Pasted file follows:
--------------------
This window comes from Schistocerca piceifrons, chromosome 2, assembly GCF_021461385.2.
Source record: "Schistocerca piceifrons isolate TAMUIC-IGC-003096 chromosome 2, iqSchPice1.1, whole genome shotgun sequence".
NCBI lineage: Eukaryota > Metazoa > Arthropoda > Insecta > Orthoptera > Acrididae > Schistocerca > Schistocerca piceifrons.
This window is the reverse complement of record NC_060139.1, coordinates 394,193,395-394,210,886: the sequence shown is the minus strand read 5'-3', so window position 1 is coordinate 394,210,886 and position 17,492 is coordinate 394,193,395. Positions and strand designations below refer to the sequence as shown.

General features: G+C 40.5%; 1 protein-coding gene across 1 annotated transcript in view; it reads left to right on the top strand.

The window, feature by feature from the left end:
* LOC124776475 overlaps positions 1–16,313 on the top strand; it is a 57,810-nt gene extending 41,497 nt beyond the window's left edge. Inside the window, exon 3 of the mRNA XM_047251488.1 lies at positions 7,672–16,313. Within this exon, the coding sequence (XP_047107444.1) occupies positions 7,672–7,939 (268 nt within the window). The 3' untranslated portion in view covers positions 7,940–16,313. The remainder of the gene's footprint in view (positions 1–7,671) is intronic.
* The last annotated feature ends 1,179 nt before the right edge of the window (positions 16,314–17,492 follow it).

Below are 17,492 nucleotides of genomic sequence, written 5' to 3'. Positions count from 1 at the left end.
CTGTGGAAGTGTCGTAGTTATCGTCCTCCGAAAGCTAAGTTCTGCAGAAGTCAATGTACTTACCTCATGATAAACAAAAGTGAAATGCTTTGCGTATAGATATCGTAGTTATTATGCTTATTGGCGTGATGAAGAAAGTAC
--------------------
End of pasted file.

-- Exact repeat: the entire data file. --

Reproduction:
This window comes from Schistocerca piceifrons, chromosome 2, assembly GCF_021461385.2.
Source record: "Schistocerca piceifrons isolate TAMUIC-IGC-003096 chromosome 2, iqSchPice1.1, whole genome shotgun sequence".
NCBI lineage: Eukaryota > Metazoa > Arthropoda > Insecta > Orthoptera > Acrididae > Schistocerca > Schistocerca piceifrons.
This window is the reverse complement of record NC_060139.1, coordinates 394,193,395-394,210,886: the sequence shown is the minus strand read 5'-3', so window position 1 is coordinate 394,210,886 and position 17,492 is coordinate 394,193,395. Positions and strand designations below refer to the sequence as shown.

General features: G+C 40.5%; 1 protein-coding gene across 1 annotated transcript in view; it reads left to right on the top strand.

The window, feature by feature from the left end:
* LOC124776475 overlaps positions 1–16,313 on the top strand; it is a 57,810-nt gene extending 41,497 nt beyond the window's left edge. Inside the window, exon 3 of the mRNA XM_047251488.1 lies at positions 7,672–16,313. Within this exon, the coding sequence (XP_047107444.1) occupies positions 7,672–7,939 (268 nt within the window). The 3' untranslated portion in view covers positions 7,940–16,313. The remainder of the gene's footprint in view (positions 1–7,671) is intronic.
* The last annotated feature ends 1,179 nt before the right edge of the window (positions 16,314–17,492 follow it).

Below are 17,492 nucleotides of genomic sequence, written 5' to 3'. Positions count from 1 at the left end.
CTGTGGAAGTGTCGTAGTTATCGTCCTCCGAAAGCTAAGTTCTGCAGAAGTCAATGTACTTACCTCATGATAAACAAAAGTGAAATGCTTTGCGTATAGATATCGTAGTTATTATGCTTATTGGCGTGATGAAGAAAGTAC